# Long-Division Proof

December 11, 2020

## Background:

I read a comment on Hacker News sometime December 2019 about the general long division algorithm being unintuitive. This guy stated his credentials and the comment after his said surely he could come up with a proof in around 15-30 minutes, so I like Math and I like to think I'm at least somewhat good at it for not being a mathematician, so I challenged myself to write up a proof just for fun. Although I wrote out the first sketch of the proof that night it took me until now to do a writeup of it.

## Justification for a proof

You might ask well why a proof, and I just have to say I feel a proof is the best way to see something intuitively. Here is my attempt at proving the long division algorithm. If you notice any mistakes please let me know on twitter or on a github issue on my blog or by any other means you can contact me with.

First I'll show an example of the long-division algorithm the way I learned it in school. This is honestly what I first wrote down to get the correct mental model of the algorithm.

### Example

So, first we will divide 128 by 5 just as an example.

We set up the equation:

$\begin{array}{l} \phantom{5;1}{} \\ 5\overline{\smash{)}128} \\ \end{array}$We first notice five doesn't go into 1 so we do our first division of five on 12 instead five goes into 12 two times so we write two on top and subtract $2\times5$ or $10$:

$\begin{array}{l} \phantom{5;1}{2} \\ 5\overline{\smash{)}128} \\ \phantom{}{-\underline{10}} \end{array}$that subtraction produces two:

$\begin{array}{l} \phantom{5;1}{2} \\ 5\overline{\smash{)}128} \\ \phantom{}{-\underline{10}} \\ \phantom{-1}{2} \end{array}$Then we bring down the 8:

$\begin{array}{l} \phantom{5;1}{2} \\ 5\overline{\smash{)}128} \\ \phantom{}{-\underline{10}\smash{\downarrow}} \\ \phantom{-1}{28} \end{array}$and repeat until we get:

$\begin{array}{l} \phantom{5;1}{25\frac{3}{5}} \\ 5\overline{\smash{)}128\phantom{3}} \\ \phantom{}{-\underline{10}\smash{\downarrow}} \\ \phantom{-1}{28} \\ \phantom{1}{-\underline{25}} \\ \phantom{-12}{3} \end{array}$## Clearing up Some Hand-wavyness

So, there are some parts there that may seem a little mysterious and hand-wavy, so lets start by clearing those up. First of all at this step where we subtract 10:

$\begin{array}{l} \phantom{5;1}{2} \\ 5\overline{\smash{)}128} \\ \phantom{}{-\underline{10}} \end{array}$We are really or atleast can really divide 5 from 12, if you want to think of it that way 5 from 12*10 which is 120. and subtracting 100 which five goes into 100 twenty times.

$\begin{array}{l} \phantom{5;1}{20} \\ 5\overline{\smash{)}128} \\ \phantom{}{-\underline{100}} \end{array}$This mental model will come in handy for our proof. There are some other mental models that will help us for example notice that the right side of this equation is our result rewritten:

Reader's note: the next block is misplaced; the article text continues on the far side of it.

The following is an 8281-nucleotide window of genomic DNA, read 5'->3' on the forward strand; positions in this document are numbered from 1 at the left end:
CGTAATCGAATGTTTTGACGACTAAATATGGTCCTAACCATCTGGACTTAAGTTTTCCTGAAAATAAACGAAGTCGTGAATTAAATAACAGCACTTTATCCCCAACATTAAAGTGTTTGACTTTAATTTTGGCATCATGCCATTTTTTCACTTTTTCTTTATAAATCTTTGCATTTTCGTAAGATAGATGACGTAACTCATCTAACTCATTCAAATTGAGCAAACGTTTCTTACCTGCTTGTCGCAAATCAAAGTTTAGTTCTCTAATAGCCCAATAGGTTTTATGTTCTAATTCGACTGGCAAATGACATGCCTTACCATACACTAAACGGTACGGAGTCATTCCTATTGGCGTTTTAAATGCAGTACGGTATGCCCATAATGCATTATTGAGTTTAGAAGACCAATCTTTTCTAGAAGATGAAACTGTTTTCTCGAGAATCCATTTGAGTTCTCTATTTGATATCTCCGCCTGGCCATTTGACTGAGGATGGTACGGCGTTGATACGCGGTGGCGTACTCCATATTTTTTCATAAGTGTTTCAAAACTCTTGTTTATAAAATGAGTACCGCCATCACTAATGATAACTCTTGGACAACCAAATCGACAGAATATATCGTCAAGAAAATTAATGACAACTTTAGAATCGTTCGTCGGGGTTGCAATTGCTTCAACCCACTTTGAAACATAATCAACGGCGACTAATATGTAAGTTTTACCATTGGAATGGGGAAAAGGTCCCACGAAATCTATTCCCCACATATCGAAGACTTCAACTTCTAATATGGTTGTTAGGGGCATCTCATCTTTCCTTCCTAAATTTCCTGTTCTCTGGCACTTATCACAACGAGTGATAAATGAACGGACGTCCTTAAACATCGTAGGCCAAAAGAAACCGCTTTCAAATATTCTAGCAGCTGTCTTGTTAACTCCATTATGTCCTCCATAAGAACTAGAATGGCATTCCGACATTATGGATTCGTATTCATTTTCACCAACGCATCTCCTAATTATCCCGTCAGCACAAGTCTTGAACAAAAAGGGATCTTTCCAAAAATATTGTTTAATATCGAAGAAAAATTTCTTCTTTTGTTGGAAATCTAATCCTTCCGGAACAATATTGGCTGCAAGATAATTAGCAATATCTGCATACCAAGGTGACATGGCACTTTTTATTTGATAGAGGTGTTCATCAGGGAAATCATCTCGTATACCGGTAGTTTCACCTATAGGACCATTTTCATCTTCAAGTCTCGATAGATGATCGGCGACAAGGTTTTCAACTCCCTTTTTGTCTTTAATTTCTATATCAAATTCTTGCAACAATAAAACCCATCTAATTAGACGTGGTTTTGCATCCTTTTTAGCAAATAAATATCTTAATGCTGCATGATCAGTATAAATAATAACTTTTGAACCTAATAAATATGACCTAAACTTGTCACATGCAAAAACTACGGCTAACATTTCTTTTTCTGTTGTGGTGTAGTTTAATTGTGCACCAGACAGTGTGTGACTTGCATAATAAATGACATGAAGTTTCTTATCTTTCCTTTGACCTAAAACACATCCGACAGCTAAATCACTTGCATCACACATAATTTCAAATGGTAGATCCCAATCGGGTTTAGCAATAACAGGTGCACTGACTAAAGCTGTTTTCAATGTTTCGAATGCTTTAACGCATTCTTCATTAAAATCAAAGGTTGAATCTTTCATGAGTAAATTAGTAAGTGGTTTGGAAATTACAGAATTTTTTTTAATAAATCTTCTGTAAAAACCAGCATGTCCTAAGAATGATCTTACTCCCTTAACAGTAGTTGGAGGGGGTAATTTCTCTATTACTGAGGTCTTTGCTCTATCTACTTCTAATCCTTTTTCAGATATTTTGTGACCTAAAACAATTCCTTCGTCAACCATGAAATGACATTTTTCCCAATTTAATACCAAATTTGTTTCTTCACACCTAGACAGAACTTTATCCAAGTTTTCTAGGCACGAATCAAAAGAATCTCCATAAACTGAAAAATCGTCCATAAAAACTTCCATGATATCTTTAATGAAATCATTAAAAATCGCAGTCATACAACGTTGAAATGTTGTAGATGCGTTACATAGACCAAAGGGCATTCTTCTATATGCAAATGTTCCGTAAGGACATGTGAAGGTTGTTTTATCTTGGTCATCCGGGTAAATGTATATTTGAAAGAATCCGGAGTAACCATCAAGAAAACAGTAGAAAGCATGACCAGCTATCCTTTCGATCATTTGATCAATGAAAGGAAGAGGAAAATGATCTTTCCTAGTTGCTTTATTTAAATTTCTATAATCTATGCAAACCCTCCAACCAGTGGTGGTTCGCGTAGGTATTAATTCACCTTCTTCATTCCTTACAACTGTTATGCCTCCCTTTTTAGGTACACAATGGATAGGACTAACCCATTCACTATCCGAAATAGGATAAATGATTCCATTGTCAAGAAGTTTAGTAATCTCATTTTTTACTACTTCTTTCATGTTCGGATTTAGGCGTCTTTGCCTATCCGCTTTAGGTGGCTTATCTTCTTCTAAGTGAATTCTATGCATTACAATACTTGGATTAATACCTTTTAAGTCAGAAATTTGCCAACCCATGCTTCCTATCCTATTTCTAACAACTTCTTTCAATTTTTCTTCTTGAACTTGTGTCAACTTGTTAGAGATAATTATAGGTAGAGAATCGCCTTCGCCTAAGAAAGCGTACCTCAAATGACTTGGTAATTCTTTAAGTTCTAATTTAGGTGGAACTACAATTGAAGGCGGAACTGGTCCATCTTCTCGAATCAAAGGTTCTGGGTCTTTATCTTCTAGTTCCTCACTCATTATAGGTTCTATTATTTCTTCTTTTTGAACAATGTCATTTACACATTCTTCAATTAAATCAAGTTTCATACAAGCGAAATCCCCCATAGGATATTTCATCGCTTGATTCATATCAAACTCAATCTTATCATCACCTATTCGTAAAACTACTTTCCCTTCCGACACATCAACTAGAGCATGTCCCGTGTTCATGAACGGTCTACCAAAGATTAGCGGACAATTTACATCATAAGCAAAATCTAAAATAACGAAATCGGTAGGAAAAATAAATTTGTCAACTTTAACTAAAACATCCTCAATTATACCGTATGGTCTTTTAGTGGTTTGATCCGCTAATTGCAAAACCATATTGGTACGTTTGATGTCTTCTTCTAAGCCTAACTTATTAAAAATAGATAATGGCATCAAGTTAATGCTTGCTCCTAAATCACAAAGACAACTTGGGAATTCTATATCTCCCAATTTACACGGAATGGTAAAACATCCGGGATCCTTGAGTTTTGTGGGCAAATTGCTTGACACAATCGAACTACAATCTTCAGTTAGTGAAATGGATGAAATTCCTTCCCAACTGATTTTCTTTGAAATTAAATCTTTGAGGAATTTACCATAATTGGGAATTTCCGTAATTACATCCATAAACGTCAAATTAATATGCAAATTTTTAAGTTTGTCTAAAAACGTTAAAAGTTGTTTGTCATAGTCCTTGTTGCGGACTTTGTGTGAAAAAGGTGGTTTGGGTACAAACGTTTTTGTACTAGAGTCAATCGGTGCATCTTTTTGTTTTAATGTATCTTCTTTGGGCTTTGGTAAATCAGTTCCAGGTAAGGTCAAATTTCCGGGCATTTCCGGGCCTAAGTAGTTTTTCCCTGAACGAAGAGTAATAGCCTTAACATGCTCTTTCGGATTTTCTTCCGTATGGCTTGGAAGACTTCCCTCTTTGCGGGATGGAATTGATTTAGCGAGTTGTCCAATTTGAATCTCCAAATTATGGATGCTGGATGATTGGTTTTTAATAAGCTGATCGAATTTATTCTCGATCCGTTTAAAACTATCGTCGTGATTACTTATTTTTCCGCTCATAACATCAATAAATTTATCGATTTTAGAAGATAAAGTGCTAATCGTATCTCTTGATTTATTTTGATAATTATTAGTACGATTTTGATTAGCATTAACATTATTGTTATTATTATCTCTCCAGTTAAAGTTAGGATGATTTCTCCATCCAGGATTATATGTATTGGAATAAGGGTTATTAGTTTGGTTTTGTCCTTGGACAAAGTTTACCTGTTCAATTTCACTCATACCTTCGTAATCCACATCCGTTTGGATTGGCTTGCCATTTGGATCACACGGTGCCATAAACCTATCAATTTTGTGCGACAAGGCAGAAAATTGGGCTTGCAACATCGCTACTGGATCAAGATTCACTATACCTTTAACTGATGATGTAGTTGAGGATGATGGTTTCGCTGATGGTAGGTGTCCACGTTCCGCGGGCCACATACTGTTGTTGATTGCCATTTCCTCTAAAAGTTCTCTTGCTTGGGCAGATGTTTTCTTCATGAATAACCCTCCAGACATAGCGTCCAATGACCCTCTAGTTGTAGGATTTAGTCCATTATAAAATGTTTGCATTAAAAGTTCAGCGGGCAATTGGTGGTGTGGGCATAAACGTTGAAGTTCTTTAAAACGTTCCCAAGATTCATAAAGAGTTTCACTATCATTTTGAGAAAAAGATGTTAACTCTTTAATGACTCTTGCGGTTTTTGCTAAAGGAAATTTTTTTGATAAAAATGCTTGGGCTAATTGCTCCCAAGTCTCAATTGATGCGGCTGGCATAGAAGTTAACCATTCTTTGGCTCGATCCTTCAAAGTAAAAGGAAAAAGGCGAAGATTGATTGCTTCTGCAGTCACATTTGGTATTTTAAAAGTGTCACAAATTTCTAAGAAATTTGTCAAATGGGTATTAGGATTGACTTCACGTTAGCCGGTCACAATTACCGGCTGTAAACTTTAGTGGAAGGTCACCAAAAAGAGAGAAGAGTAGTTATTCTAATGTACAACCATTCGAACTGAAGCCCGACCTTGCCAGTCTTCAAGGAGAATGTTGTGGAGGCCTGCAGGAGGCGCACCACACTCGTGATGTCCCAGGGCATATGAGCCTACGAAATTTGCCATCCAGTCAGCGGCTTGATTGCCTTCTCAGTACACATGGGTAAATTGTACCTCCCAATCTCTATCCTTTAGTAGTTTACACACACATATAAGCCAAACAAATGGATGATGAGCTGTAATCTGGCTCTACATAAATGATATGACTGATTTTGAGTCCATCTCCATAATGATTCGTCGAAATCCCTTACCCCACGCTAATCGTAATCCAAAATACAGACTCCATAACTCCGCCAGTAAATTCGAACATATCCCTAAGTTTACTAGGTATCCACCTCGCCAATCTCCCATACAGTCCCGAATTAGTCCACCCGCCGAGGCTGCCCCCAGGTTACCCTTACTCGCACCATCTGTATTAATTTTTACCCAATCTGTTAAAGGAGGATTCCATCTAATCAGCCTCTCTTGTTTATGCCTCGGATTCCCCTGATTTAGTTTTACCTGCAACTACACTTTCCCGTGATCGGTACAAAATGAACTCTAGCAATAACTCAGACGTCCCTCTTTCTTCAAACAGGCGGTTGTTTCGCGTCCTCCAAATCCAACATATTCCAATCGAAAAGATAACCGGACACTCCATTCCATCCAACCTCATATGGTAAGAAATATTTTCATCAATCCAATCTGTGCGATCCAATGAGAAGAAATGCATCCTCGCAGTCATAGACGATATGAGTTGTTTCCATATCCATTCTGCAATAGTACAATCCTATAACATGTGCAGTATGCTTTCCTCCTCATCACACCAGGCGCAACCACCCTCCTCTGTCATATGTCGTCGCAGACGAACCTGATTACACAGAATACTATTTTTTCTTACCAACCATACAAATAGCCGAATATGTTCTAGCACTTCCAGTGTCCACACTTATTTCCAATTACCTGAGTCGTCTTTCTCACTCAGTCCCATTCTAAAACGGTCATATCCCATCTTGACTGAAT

$25\frac{3}{5}=20 + 5 + \frac{3}{5}$Or we could rewrite our division as

$\frac{128}{5} = \frac{1}{5}\cdot (100 + 20 + 8)$## First Proof Attempt

WARNING: this is gonna get a bit more math-intensive than the rest of the post after this point...

This was my first attempt to the proof which I did that night upon reading the HN comment, though it appears correct to me, I'm not sure I like it as much as the second Proof Attempt I have below.

Thus we see the general form is like the following where all numbers, $n,x_1,x_2,\ldots,x_y$, are of the set $\{0,1,2,3,\ldots\}$ and $m$ is of the set $\{1,2,3,\ldots\}$.

$\begin{array}{l} \phantom{5;}x_1+x_2+\ldots+x_y+\frac{n-mx_1-mx_2-\ldots-mx_y}{m} \\ m\overline{\smash{)}\phantom{1}n} \\ -\underline{mx_1} \\ \phantom{-}n-mx_1 \\ -\underline{mx_2} \\ \phantom{-}n-mx_1-mx_2 \\ -\underline{\ldots} \\ \phantom{-}n-mx_1-mx_2-\ldots-mx_y \\ \end{array}$So, we know $n-mx_1-mx_2-\ldots-mx_y$ is the remainder, and $x_1+x_2+\ldots+x_y+\frac{n-mx_1-mx_2-\ldots-mx_y}{m}$ is the result.

Thus we need to prove equality of:

$\frac{n}{m}=x_1+x_2+\ldots+x_y+\frac{n-mx_1-mx_2-\ldots-mx_y}{m}$

Let's multiply each side of the equation by $m$ and then prove equality by simplifying the right hand side.

$m\cdot\frac{n}{m}=m\cdot(x_1+x_2+\ldots+x_y+\frac{n-mx_1-mx_2-\ldots-mx_y}{m})$

$n=m\cdot(x_1+x_2+\ldots+x_y)+m\cdot(\frac{n-mx_1-mx_2-\ldots-mx_y}{m})$

$n=mx_1+mx_2+\ldots+mx_y+n-mx_1-mx_2-\ldots-mx_y$

$n=n$

## Proof Attempt 2

This was my second and in my opinion more elegant approach that I wrote up sometime well I was reviewing my other proof to be posted. It's very similar, but better in my opinion as I did not have to manipulate both sides of the equation (because generally manipulating both sides can get you into false proof territory.)

We could do this one other way where we start at:

$\frac{n}{m}=x_1+x_2+\ldots+x_y+\frac{n-mx_1-mx_2-\ldots-mx_y}{m}$

We could just simplify the right hand side of the equation to make it equal the left hand side.

(Distributive property of division and subtraction)

$\frac{n}{m}=x_1+x_2+\ldots+x_y+\frac{n}{m}-\frac{mx_1}{m}-\frac{mx_2}{m}-\ldots-\frac{mx_y}{m}$

(Cancelling out like terms with division)

$\frac{n}{m}=x_1+x_2+\ldots+x_y+\frac{n}{m}-x_1-x_2-\ldots-x_y$

(Commutative property of addition/subtraction)

$\frac{n}{m}=(x_1-x_1)+(x_2-x_2)+\ldots+(x_y-x_y)+\frac{n}{m}$

(Cancelling out like terms with subtraction)

$\frac{n}{m}=\frac{n}{m}$

$\blacksquare$